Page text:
Colic is a word we are all too painfully familiar with. The word colic is actually a descriptive term for a symptom of more often than not acute abdominal pain, invariably involving the gastro-intestinal tract. The potential causes of this pain are many and always present a challenge to both owner and vet. Some causes will require surgery and others can be managed with medical treatment.
Signs of colic:
These are many and varied. It is essential that as a horse owner you are familiar with the normal behaviour of horses in order to assess these signs. For example a horse rolling is a sign of colic, but can you differentiate this behaviour against when a horse normally rolls to scratch its back?
1. Reluctance to eat (anorexia)
2. Turning to look at their sides (flank watching)
3. Stamping front feet/kicking at their abdomen.
4. Stretching or looking uncomfortable when passing droppings or urinating.
5. Horse lies down repeatedly/ rolls violently without shaking afterwards.
6. Sweating up.
7. Showing excessive lip curling
8. Lack of droppings/small scant piles of droppings.
ALL HORSES AND PONIES ARE VARIABLE IN THEIR DISPLAYS OF COLIC SO THEY CAN APPEAR SINGLY OR IN ANY COMBINATION
The majority of colics are associated with a disruption in the normal movement and function of the guts. This can be brought about from diet, management, parasites and internal events such as a twist/torsion or obstruction.
Types of colic:
1. Pelvic flexure impaction.
This is relatively common and occurs due to food impacting in a location of the large intestine called the pelvic flexure. This is a 180 degree turn in the path of the intestine so it is relatively easy for a blockage to occur. It commonly occurs after the horse eats a lot of straw, is on box rest or has a problem with its teeth and is unable to chew food properly. More often than not it is easily treatable medically. Some severe impactions can be life threatening and require surgery.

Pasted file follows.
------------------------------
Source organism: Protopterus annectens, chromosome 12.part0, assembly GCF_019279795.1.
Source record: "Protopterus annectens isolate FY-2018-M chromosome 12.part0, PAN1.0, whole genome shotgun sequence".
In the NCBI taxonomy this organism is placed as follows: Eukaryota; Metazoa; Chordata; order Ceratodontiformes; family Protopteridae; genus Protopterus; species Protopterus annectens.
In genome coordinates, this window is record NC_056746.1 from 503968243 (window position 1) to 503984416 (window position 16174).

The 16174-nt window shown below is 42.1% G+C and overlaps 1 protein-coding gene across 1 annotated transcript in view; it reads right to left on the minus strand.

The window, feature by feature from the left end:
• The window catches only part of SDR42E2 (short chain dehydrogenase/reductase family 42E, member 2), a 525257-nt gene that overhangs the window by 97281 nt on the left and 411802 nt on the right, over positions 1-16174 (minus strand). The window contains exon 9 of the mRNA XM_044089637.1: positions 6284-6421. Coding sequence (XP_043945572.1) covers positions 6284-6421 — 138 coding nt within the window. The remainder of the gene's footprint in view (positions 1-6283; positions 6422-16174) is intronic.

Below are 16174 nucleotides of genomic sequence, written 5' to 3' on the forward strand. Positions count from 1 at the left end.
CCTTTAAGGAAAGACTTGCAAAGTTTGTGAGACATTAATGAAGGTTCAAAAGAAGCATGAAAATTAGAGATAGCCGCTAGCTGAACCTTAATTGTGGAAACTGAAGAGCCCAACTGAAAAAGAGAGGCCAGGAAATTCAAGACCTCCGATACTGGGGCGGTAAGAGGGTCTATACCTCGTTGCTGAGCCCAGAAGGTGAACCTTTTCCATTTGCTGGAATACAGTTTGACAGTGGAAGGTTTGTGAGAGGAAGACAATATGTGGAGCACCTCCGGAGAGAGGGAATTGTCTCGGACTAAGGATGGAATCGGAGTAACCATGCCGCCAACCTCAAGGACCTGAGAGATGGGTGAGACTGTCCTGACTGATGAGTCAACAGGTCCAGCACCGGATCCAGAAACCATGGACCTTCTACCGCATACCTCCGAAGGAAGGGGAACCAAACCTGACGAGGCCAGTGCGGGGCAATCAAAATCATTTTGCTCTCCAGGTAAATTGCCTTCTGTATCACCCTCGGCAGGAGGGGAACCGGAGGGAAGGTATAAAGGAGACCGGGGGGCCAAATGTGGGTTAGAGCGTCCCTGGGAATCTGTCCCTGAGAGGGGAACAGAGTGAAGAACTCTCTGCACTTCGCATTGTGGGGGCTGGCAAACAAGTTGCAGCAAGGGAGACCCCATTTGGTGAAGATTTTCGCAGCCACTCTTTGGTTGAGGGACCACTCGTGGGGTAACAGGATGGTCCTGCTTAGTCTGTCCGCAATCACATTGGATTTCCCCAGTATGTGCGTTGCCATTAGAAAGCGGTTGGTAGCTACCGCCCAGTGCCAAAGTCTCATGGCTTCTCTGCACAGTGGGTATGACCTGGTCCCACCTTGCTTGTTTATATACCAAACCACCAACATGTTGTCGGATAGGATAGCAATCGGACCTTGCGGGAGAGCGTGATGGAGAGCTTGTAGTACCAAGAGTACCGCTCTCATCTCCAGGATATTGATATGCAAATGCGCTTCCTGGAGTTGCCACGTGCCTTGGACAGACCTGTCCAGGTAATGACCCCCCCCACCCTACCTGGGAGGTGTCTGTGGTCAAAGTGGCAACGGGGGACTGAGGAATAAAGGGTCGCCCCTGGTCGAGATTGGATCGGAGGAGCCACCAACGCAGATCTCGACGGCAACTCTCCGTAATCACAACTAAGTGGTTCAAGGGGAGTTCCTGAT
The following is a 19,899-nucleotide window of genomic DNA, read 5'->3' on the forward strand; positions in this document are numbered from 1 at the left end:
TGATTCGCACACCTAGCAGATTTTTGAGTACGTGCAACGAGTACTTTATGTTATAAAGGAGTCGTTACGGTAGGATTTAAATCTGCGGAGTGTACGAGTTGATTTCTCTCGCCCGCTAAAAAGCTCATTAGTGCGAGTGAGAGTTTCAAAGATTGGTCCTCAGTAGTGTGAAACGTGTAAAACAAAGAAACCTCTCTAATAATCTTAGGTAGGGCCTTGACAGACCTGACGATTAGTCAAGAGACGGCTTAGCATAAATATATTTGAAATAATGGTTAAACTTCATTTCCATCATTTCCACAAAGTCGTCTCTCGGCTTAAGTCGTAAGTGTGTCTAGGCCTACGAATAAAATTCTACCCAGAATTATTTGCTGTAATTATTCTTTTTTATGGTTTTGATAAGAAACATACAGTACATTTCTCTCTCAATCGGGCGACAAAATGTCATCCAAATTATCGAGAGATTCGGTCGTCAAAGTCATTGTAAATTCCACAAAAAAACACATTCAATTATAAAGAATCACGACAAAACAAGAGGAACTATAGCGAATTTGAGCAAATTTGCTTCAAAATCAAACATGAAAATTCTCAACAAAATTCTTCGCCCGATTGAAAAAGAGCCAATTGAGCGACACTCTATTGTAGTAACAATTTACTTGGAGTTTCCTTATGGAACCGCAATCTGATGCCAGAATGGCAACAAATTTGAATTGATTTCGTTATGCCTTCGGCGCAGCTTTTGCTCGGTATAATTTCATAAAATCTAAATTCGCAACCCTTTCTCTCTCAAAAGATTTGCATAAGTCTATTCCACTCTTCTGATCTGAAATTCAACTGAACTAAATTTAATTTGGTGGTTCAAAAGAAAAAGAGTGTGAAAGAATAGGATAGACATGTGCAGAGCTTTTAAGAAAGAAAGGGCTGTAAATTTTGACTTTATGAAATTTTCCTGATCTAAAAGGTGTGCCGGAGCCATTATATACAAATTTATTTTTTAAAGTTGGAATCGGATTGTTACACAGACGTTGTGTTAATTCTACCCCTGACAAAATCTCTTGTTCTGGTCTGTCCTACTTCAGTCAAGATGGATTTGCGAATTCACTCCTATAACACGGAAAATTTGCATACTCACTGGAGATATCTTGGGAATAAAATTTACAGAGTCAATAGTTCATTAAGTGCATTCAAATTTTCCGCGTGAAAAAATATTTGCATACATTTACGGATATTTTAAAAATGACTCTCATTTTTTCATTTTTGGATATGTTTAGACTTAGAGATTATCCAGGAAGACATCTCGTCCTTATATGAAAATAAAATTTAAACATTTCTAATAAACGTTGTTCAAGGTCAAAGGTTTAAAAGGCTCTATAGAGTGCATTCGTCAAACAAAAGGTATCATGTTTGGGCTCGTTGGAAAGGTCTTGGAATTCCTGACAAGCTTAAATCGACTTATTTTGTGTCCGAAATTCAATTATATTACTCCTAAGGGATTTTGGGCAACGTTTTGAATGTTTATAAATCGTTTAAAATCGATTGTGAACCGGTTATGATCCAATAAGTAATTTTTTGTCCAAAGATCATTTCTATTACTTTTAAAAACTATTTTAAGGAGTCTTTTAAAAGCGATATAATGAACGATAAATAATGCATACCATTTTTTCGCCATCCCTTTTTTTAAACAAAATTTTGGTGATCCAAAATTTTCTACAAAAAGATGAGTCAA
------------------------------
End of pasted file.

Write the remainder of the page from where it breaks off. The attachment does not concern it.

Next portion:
2. Spasmodic colic.
This is by far the most common type of colic we see. It is associated with an increase in the activity of the intestines associated with a change in diet/management. This often causes collections of gas to build up in the intestines. It is often likened to trapped wind. Walking the horse around to encourage the passage and release of this gas is advised along with seeking veterinary attention if particularly painful or unresponsive.
3. Sand Impaction.
This is typical in horses grazed on very sandy/dirty areas. The ingested dirt and sand is abrasive to the gut lining and can cause diarrhoea. Inflammation follows and the gut movement slows down, causing the sand/dirt to accumulate. Laxative treatment may be initiated, sometimes surgery may be needed.
These are round balls of minerals which build up over time and can reach a size that can cause a blockage. They are a similar entity to bladder stones or kidney stones. They are uncommon in the UK, but once diagnosed need surgery to remove them.
Tapeworms, round worms or cyathostomes can all cause colic if in large numbers. The mechanism is usually through the presence of the worms causing a physical obstruction. Cyathostomes cause a problem through the damage caused when the larvae emerge at the same time from the intestinal wall.
6. Left dorsal displacement.